Chicago charter school takes aim at the union
, a teacher in the Chicago Public Schools, reports on how a charter school named for a slain union organizer is determined to stop teachers from organizing.
IN AN ironic twist, the school that features the name of one of Chicago's best-known union organizers is trying to stop the teachers from forming a union.
Recently, the teachers at the Rudy Lozano Leadership Academy voted to form a union at the school, which is named after Rudy Lozano, a union organizer and immigrant activist who was murdered in the early 1980s. The Lozano Leadership Academy is a small charter school located near where Lozano was murdered in 1983.
The image of Juan Salgado as a leader of a "progressive" organization fades like an old photograph when he begins to hire union-busting law firms to stop the unionization of workers at the Rudy Lozano charter school in Chicago.
But Salgado, the director and chief executive officer of the Instituto del Progresso Latino, which oversees the charter school, has taken the teachers to court because he does not want the charter school to be recognized with a union, according to the Alliance of Charter Teachers and Staff (ACTS), which helps charter school teachers form a union.
Salgado employed a law firm which specializes in "union avoidance," held meetings with teachers and filed a challenge with the National Labor Relations Board, according to ACTS. "I know many of you might be shocked by this because Juan Salgado is known for so much activism work in the city of Chicago and the Instituto del Progresso Latino is known for all its work with helping the Mexican American community, especially in Pilsen," wrote one teacher in an email asking people to sign a petition.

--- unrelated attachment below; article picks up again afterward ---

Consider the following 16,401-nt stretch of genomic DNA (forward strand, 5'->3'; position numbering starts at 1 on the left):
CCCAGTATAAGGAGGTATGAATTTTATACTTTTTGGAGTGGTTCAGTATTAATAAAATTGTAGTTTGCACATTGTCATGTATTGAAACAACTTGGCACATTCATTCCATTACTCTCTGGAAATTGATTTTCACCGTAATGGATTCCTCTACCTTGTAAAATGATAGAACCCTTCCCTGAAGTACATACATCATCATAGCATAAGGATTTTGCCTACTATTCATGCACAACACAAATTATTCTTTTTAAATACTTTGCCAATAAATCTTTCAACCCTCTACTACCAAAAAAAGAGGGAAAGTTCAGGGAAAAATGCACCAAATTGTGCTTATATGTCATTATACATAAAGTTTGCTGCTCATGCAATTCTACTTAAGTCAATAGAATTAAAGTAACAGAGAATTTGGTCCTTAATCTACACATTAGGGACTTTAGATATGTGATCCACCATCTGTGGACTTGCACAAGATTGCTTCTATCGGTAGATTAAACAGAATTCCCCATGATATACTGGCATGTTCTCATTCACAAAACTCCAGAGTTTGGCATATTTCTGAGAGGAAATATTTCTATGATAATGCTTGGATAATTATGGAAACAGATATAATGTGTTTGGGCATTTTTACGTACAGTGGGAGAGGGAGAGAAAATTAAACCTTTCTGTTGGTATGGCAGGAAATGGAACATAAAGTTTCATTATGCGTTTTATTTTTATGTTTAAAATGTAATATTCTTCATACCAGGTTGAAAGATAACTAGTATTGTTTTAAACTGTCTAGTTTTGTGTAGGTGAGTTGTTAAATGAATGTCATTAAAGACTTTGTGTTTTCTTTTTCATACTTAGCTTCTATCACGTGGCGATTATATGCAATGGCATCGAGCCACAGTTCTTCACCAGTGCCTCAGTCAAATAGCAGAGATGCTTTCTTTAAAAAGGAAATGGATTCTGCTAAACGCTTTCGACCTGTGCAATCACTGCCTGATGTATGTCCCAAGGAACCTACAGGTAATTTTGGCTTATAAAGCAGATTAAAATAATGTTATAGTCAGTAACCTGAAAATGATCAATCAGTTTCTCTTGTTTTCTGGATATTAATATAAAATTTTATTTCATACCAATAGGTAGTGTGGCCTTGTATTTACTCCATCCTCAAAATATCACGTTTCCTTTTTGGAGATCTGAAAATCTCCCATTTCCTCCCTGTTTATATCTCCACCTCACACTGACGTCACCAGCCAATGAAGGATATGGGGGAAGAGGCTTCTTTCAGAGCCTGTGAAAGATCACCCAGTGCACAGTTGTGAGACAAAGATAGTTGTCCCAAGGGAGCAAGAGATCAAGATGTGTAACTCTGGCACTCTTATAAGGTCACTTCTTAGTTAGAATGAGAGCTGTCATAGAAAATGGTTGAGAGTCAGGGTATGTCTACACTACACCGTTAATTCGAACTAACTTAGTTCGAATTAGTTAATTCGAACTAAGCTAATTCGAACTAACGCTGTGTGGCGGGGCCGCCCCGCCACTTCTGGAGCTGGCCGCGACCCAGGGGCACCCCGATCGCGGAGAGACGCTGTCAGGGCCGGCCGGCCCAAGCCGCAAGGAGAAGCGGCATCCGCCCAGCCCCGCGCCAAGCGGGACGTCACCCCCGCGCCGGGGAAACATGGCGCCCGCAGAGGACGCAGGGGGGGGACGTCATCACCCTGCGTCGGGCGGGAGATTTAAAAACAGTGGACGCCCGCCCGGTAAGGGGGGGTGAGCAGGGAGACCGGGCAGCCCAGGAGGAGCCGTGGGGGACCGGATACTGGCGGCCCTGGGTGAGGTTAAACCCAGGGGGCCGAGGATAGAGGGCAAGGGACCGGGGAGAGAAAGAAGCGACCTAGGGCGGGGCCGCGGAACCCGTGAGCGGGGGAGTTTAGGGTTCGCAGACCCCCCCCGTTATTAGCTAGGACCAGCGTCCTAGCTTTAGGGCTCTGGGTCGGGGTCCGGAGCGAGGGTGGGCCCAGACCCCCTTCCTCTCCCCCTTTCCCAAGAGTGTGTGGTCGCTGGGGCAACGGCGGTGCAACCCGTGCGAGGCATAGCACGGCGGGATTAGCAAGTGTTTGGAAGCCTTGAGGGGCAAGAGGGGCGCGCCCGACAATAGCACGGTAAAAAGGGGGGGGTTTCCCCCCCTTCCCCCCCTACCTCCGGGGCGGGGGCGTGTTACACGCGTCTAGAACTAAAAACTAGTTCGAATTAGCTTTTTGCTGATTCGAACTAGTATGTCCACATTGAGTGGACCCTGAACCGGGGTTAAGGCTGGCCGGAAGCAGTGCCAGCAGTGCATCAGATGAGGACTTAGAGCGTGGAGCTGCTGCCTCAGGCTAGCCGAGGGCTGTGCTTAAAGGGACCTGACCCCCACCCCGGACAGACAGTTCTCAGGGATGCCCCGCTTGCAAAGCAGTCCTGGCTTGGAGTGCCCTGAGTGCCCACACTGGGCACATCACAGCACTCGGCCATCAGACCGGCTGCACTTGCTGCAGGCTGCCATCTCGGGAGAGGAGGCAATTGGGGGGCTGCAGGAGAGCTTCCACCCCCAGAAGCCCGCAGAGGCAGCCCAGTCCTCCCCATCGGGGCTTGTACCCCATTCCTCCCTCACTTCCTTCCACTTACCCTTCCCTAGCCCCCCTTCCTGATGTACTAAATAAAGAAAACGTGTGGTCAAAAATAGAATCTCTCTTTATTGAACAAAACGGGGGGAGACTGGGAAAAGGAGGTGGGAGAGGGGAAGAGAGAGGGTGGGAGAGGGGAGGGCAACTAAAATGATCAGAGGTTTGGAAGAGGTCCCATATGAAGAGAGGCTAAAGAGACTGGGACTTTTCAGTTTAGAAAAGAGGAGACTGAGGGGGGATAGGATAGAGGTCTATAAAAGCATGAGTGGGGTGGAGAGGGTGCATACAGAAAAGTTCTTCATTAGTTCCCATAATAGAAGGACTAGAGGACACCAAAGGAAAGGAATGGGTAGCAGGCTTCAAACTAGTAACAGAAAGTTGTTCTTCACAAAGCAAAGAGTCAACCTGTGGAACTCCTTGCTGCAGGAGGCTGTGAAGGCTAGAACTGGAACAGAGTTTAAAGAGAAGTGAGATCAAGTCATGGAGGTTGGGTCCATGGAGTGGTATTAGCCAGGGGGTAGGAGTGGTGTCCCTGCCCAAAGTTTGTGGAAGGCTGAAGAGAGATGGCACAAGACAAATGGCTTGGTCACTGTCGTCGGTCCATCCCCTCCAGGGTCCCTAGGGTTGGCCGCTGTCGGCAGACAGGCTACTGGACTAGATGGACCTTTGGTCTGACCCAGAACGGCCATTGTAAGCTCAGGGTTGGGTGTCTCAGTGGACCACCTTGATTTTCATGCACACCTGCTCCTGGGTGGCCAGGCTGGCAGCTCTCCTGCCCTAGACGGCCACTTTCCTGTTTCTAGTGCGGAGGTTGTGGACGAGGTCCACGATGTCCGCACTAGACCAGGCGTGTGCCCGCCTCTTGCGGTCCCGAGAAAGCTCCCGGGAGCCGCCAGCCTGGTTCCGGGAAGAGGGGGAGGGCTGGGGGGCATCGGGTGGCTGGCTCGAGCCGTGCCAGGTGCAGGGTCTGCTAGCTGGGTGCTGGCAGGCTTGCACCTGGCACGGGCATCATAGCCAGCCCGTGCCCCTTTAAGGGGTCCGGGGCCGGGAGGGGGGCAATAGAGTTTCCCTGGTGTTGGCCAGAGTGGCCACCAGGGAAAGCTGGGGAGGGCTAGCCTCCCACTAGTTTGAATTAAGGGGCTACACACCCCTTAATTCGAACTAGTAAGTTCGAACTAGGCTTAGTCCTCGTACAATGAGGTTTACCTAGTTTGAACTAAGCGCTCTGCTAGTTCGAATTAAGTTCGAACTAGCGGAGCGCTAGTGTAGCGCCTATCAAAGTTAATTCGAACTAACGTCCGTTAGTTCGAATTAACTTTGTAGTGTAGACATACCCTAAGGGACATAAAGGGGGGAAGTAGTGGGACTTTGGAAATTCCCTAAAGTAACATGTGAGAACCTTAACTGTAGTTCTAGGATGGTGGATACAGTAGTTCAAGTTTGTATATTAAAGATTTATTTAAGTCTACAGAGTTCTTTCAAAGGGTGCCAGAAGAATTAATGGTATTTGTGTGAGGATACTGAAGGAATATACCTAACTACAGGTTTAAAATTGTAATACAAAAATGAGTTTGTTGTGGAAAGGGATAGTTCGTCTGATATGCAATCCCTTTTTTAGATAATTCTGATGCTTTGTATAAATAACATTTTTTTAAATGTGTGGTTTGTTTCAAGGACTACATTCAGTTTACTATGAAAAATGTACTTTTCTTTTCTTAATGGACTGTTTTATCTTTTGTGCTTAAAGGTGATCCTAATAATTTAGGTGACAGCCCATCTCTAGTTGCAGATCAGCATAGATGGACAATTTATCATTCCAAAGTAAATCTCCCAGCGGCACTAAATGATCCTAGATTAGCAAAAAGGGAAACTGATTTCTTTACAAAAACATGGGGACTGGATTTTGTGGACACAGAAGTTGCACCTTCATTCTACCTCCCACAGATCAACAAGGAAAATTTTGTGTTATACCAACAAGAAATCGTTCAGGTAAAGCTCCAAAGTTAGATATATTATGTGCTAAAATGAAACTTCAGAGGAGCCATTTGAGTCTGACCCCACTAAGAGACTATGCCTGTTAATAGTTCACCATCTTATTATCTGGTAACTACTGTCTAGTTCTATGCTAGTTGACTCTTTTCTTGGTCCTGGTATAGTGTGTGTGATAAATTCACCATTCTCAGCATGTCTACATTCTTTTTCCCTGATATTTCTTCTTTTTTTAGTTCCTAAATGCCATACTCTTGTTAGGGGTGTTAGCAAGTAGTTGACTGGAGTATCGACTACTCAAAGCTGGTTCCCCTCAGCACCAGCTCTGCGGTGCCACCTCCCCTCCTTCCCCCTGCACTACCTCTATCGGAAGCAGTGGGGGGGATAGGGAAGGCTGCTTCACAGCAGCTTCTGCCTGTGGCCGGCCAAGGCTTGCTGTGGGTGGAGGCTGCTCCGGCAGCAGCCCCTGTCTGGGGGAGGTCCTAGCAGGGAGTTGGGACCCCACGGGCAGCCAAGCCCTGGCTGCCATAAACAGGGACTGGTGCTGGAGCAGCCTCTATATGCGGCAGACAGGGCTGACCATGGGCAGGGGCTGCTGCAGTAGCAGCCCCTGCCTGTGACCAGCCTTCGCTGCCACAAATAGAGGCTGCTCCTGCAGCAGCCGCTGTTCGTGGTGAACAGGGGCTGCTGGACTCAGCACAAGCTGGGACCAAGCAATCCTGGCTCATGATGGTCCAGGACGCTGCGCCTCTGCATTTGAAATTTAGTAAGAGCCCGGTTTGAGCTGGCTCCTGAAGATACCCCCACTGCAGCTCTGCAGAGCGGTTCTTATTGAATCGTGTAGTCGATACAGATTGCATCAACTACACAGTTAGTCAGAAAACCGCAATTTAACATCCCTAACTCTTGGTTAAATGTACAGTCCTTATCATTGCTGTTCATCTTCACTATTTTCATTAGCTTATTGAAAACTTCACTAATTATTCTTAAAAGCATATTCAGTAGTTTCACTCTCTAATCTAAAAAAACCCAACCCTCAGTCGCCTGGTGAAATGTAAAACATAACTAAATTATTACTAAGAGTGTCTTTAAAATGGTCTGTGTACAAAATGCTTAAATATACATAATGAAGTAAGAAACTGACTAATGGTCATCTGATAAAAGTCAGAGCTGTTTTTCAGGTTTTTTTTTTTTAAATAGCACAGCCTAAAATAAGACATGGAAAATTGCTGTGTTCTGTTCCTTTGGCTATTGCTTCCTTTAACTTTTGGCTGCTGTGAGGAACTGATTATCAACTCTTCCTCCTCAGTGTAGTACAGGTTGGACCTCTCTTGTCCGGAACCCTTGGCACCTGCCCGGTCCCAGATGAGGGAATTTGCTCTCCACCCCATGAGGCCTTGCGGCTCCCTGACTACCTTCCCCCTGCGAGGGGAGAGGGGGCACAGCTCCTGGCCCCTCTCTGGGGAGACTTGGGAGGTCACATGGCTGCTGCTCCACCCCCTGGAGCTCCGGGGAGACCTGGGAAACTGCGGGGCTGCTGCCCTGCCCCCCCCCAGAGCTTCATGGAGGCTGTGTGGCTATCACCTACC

"The irony," the teacher wrote further, "is that our school, Rudy Lozano, is named after one of the greatest union organizers the city of Chicago has ever seen. There is talk of Juan running for congressman."
According to its Web site, the Rudy Lozano Leadership Academy at 2570 S. Blue Island, was founded in 1996 and is housed in the Institute for Latin Progress. The school is affiliated with the Youth Connection Charter School. It is a three-year alternative high school serving 109 students ages 17-21, mostly Hispanic youth from the Little Village, Back of the Yards and Pilsen neighborhoods.
ACTS, an affiliate of the American Federation of Teachers, is helping charter teachers across the city to unionize. They recently helped to unionize teachers at four Aspira charter schools, three Chicago International Charter schools, and the Chicago Math and Science Academy (CMSA).
CMSA had earlier fired a highly regarded pregnant teacher who helped organize a union at the school in June and challenged the teachers' right to form a union. CMSA, which also hired a prominent anti-union law firm, had argued that the teachers could not unionize because they are a private entity.
However, the state labor relations board ruled that the charter school is a public school with public workers who are governed under the Illinois Educational Labor Relations Act, ACTS reported. Chicago ACTS currently represents eight unionized charter schools in Chicago.
First published at Substance News.